In a case that drew widespread attention, a Seattle police officer who pulled the hair of a man and later physically threatened him in a holding cell has avoided being fired after agreeing to a lengthy suspension, reassignment and additional training.
In all, the department found that Officer Clayton Powell, 52, engaged in multiple acts of misconduct arising from an Aug. 2, 2012, incident in South Seattle.
The discipline is similar to that meted out in 2011 to then-gang Detective Shandy Cobane, who had threatened during a robbery call to beat the “Mexican piss” out of a prone Latino man.
But Powell’s case included an unusual twist: At the direction of a civilian watchdog who scrutinizes internal investigations, the department expanded the review to examine why top commanders failed to make sure that a timely use-of-force report was completed.
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As a result, Assistant Chief Nick Metz was ordered to undergo additional training regarding the lapse — a highly unusual action for a top-ranking commander.
All of the actions, detailed in internal-investigation documents disclosed Friday under a public-disclosure request by The Seattle Times, come at a time when the department is continuing to respond to a federal mandate to curtail excessive force found by the Department of Justice.
As part of a settlement that runs until August 2016, Powell’s union, the Seattle Police Officers’ Guild, agreed not to appeal his discipline.
In turn, Interim Police Chief Jim Pugel set aside an initial determination that Powell be fired and instead suspended Powell for 30 days without pay — the most severe discipline short of termination. However, 10 days were held in abeyance.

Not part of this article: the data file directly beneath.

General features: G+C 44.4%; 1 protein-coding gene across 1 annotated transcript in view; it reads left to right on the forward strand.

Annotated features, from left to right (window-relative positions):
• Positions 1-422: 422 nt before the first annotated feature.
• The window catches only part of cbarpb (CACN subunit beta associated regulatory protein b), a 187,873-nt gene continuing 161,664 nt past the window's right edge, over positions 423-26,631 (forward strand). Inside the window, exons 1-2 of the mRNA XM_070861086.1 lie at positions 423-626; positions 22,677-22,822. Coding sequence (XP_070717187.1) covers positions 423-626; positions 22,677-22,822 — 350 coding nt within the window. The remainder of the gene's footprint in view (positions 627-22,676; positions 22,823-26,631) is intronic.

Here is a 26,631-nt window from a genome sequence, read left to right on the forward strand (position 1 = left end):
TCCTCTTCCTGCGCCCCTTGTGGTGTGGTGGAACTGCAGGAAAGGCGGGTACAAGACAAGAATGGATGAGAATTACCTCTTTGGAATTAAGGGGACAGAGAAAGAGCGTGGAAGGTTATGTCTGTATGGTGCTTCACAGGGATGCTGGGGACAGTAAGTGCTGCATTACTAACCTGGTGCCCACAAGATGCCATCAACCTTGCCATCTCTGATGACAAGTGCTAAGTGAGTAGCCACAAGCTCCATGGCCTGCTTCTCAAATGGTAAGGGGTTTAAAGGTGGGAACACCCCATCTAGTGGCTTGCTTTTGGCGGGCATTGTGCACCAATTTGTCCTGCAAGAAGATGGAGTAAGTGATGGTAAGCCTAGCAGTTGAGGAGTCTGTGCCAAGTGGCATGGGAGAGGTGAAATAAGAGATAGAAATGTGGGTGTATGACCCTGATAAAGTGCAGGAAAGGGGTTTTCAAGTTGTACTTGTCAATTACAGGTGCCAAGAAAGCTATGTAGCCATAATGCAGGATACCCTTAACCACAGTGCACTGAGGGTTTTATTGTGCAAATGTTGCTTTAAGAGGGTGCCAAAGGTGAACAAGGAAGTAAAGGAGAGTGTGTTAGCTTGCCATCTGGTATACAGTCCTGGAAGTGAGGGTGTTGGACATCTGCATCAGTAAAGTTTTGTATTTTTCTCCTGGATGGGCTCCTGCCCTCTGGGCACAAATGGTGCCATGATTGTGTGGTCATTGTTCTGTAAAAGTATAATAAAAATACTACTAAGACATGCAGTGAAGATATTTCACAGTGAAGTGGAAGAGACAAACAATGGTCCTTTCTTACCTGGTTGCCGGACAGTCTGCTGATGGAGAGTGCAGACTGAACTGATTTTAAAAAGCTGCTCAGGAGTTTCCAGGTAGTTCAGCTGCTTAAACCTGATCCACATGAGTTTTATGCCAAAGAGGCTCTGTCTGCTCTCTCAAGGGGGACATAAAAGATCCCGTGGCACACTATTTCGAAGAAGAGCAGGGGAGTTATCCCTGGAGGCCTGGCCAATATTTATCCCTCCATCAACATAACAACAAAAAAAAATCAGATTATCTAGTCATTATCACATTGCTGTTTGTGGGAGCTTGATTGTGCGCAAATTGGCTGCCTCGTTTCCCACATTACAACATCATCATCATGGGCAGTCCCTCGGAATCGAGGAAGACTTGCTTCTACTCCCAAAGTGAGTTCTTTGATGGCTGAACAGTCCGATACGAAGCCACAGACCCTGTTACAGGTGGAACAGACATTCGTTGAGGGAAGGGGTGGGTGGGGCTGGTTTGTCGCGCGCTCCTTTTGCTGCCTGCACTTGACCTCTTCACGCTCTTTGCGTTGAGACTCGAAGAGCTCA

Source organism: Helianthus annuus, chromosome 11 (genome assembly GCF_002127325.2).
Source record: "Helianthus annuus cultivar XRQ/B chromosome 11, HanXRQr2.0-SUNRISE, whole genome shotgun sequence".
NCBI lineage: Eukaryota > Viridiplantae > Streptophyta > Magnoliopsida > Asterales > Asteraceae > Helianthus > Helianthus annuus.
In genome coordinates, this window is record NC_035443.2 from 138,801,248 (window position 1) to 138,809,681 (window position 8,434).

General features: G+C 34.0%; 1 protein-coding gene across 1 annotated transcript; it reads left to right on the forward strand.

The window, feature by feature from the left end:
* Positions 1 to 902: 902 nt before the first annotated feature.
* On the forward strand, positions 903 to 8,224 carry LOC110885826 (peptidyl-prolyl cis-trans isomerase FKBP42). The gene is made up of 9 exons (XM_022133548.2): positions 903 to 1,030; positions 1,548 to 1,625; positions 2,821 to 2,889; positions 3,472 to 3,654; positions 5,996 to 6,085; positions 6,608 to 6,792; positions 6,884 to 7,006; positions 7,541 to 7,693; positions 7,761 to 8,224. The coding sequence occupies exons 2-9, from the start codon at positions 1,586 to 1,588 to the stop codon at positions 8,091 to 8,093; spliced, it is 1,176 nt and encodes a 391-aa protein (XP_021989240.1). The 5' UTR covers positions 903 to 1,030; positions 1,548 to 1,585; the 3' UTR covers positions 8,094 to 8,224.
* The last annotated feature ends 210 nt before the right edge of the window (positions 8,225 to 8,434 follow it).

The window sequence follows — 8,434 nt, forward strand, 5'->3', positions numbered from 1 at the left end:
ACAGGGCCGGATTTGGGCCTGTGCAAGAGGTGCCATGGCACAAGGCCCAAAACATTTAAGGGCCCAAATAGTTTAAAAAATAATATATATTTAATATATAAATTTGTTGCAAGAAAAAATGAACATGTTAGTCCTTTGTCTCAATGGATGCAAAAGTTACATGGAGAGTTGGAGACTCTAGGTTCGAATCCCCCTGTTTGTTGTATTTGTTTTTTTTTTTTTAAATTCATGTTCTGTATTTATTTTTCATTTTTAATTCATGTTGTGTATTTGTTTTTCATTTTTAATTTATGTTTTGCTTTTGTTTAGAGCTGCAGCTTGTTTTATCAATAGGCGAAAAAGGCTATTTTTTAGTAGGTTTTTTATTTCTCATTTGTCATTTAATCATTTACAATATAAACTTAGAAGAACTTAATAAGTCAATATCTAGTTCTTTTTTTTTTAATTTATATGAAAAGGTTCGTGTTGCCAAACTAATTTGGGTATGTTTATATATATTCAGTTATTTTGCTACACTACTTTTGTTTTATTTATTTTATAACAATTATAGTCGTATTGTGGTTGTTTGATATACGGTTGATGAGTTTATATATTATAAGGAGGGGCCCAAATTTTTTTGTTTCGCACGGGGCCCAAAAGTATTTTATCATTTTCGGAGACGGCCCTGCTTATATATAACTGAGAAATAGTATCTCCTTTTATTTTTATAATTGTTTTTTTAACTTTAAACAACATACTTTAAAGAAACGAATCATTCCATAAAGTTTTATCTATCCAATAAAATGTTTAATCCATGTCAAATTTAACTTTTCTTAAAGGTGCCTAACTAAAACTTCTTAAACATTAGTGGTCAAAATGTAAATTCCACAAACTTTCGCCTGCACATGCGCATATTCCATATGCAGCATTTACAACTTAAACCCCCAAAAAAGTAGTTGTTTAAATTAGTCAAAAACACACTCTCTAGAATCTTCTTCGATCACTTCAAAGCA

Powell will be subject to termination if he engages in serious misconduct of a similar nature in the future.
In addition, the 20-year veteran was reassigned to the department’s Community Outreach unit under the supervision of an assistant chief. Among other things, Powell is to undergo training in that unit, perform outreach duties, meet with community leaders and participate in the production of a department training video on “fair and respectful” policing.
On a more personal level, Powell is to continue counseling sessions.
Powell came under scrutiny after he and other officers were called to a possible assault of a 9-year-old victim with an air-soft pellet gun.
While surrounded by a hostile crowd, Powell and a young man in the crowd began arguing.
After the man made a statement about wanting to face Powell again when he wasn’t on duty, Powell threw down his badge and police baseball cap and challenged the man.
In the exchange, captured on a YouTube video, Powell pushed the man at times, including one time when the man advanced on him, according to the internal-investigation documents. One push occurred after the man purportedly spit on Powell, an allegation the man has denied.
While another officer attempted to handcuff the man, Powell grabbed the man’s hair and hat and pulled him down toward the hood of a patrol car, according to patrol-car video cited in the documents.
At a South Precinct holding cell, where the man was taken, Powell appeared to display a middle finger to the man and make a threatening gesture with his fist, surveillance video showed.